In the past five years, an article pitting galvanized vs. oil tempered became a well-read discussion online. Although the author attempts to steer clear of taking a position in the debate, the assertions made may do little to sway those with direct field experience on the subject of garage door springs. Simply talk to an experienced technician for his or her perspective.
One proposed solution to the galvanized spring dilemma is the coated spring, with the coating intended to cover the oily residue. With these, a paint-like material coats the spring by means of a special electrical bonding. Does this make the spring a lot cleaner? Maybe at the outset, but untimely decay of the finish has been observed on stocked items. Also, due to their initially clean appearance, coated springs do not often get oiled by installers. If a gap in the coating occurs, moisture may get into the dry crack in the spring, causing rust-and under tension–premature breakage.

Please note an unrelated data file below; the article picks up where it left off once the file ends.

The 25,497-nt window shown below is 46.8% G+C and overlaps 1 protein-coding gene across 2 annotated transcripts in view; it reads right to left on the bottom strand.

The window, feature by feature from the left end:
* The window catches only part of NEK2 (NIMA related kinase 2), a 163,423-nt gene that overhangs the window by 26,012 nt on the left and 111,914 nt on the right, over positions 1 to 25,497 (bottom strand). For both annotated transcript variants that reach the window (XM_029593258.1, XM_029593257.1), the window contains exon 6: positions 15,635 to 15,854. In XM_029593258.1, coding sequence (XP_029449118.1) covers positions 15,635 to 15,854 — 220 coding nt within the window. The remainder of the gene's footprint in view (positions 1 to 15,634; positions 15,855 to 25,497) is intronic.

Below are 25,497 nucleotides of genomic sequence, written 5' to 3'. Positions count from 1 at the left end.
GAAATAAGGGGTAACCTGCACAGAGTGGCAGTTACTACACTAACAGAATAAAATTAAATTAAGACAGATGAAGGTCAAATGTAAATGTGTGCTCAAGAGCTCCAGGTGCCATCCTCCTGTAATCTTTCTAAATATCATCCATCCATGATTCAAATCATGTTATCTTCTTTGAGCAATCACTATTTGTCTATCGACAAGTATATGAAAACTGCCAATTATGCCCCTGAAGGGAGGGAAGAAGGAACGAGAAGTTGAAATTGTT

And on the subject of lubrication, there is no case in which a newly-installed garage door spring should not be lubricated for protection against decay. Coated springs need to be lubricated, given the possible spottiness of coating coverage. Galvanized springs need oiling as well. My company plans to debut a video evidencing the noisy results of not lubricating a galvanized spring. And yes, original oil-tempered springs could stand some additional rust-fighting lubricant once the springs are safely installed, of course with towel nearby.
2. Safety Innovations
Three main products in the area of safety have been introduced in the last 20 years: